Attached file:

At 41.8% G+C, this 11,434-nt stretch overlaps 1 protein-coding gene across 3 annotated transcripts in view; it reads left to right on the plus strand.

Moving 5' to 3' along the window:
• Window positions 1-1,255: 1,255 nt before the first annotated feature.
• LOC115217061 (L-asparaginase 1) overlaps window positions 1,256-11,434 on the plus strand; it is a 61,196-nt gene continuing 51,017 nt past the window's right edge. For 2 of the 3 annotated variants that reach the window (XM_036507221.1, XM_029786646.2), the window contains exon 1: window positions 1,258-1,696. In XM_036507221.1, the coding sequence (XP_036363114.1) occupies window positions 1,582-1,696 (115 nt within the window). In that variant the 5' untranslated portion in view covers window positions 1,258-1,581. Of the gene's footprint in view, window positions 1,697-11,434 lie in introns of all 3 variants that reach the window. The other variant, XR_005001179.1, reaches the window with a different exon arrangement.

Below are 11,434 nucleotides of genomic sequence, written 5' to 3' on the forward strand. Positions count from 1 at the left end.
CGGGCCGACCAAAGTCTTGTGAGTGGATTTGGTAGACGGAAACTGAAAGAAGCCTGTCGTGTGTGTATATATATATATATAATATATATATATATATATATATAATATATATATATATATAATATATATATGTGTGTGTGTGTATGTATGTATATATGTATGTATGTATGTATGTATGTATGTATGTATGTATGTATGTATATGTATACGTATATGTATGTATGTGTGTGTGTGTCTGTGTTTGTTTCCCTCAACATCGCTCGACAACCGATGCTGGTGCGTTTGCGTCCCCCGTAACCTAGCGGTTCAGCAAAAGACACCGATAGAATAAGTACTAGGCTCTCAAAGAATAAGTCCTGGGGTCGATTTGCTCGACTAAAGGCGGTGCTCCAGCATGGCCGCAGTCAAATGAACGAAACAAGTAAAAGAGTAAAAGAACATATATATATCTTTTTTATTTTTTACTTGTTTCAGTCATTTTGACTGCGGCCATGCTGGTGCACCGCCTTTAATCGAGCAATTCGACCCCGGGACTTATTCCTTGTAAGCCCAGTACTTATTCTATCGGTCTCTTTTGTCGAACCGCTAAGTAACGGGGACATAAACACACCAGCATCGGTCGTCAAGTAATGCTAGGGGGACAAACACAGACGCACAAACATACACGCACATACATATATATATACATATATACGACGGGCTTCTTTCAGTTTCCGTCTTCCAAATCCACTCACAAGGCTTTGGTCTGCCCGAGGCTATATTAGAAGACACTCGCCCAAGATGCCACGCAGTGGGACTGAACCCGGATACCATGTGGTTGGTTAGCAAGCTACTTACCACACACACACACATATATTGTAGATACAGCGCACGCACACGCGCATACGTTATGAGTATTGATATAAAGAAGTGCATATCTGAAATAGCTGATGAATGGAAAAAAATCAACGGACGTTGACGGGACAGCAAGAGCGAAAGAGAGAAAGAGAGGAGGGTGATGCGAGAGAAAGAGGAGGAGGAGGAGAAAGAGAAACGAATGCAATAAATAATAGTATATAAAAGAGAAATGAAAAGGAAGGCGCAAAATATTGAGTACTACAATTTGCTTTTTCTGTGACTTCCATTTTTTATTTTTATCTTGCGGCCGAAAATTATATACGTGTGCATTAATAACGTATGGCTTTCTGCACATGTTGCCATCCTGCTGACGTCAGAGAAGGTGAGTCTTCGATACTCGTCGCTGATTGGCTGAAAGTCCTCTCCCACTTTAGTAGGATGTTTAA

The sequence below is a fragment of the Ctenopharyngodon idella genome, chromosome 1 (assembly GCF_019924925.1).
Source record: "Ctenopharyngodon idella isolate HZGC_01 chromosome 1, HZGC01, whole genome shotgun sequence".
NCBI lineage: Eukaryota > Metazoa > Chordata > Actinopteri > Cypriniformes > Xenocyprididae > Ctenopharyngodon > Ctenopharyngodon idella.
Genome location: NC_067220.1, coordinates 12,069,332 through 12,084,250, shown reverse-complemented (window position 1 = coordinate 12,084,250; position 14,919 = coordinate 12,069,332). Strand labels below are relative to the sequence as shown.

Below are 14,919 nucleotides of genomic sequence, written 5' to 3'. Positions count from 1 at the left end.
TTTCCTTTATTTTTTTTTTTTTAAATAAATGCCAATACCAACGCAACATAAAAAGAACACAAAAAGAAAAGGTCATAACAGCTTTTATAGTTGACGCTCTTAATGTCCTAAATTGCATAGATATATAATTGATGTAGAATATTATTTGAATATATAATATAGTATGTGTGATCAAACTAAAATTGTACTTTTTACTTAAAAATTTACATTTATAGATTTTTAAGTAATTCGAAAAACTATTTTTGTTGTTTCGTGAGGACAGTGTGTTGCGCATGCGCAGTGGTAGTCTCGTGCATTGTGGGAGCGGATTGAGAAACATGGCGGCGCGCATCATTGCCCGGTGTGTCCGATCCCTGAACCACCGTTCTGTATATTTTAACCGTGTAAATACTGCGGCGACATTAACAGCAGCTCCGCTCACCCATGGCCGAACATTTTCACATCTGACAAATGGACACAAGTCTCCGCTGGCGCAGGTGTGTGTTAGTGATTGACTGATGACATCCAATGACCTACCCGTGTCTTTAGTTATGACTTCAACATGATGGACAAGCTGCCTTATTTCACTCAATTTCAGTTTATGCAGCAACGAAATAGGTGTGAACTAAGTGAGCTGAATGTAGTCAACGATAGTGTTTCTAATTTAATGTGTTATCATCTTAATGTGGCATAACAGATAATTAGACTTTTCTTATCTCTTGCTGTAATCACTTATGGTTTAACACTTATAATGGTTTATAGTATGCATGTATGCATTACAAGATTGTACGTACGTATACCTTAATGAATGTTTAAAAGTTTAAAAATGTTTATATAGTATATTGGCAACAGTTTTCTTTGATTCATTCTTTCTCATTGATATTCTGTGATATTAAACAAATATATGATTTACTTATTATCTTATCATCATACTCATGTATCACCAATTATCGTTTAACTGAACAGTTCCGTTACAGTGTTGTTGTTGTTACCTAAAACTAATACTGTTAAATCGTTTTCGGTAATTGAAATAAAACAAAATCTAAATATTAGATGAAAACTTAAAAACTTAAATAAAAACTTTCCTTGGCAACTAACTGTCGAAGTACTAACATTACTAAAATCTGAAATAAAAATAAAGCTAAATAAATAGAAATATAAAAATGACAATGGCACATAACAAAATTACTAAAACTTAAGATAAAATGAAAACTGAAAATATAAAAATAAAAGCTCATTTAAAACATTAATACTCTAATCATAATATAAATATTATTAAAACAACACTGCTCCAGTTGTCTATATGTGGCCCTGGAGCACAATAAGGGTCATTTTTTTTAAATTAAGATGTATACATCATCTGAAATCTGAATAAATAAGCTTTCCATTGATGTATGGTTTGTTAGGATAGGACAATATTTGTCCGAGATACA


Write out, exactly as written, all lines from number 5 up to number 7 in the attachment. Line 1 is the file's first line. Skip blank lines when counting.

Below are 11,434 nucleotides of genomic sequence, written 5' to 3' on the forward strand. Positions count from 1 at the left end.
CGGGCCGACCAAAGTCTTGTGAGTGGATTTGGTAGACGGAAACTGAAAGAAGCCTGTCGTGTGTGTATATATATATATATAATATATATATATATATATATATAATATATATATATATATAATATATATATGTGTGTGTGTGTATGTATGTATATATGTATGTATGTATGTATGTATGTATGTATGTATGTATGTATGTATATGTATACGTATATGTATGTATGTGTGTGTGTGTCTGTGTTTGTTTCCCTCAACATCGCTCGACAACCGATGCTGGTGCGTTTGCGTCCCCCGTAACCTAGCGGTTCAGCAAAAGACACCGATAGAATAAGTACTAGGCTCTCAAAGAATAAGTCCTGGGGTCGATTTGCTCGACTAAAGGCGGTGCTCCAGCATGGCCGCAGTCAAATGAACGAAACAAGTAAAAGAGTAAAAGAACATATATATATCTTTTTTATTTTTTACTTGTTTCAGTCATTTTGACTGCGGCCATGCTGGTGCACCGCCTTTAATCGAGCAATTCGACCCCGGGACTTATTCCTTGTAAGCCCAGTACTTATTCTATCGGTCTCTTTTGTCGAACCGCTAAGTAACGGGGACATAAACACACCAGCATCGGTCGTCAAGTAATGCTAGGGGGACAAACACAGACGCACAAACATACACGCACATACATATATATATACATATATACGACGGGCTTCTTTCAGTTTCCGTCTTCCAAATCCACTCACAAGGCTTTGGTCTGCCCGAGGCTATATTAGAAGACACTCGCCCAAGATGCCACGCAGTGGGACTGAACCCGGATACCATGTGGTTGGTTAGCAAGCTACTTACCACACACACACACATATATTGTAGATACAGCGCACGCACACGCGCATACGTTATGAGTATTGATATAAAGAAGTGCATATCTGAAATAGCTGATGAATGGAAAAAAATCAACGGACGTTGACGGGACAGCAAGAGCGAAAGAGAGAAAGAGAGGAGGGTGATGCGAGAGAAAGAGGAGGAGGAGGAGAAAGAGAAACGAATGCAATAAATAATAGTATATAAAAGAGAAATGAAAAGGAAGGCGCAAAATATTGAGTACTACAATTTGCTTTTTCTGTGACTTCCATTTTTTATTTTTATCTTGCGGCCGAAAATTATATACGTGTGCATTAATAACGTATGGCTTTCTGCACATGTTGCCATCCTGCTGACGTCAGAGAAGGTGAGTCTTCGATACTCGTCGCTGATTGGCTGAAAGTCCTCTCCCACTTTAGTAGGATGTTTAA

The sequence below is a fragment of the Ctenopharyngodon idella genome, chromosome 1 (assembly GCF_019924925.1).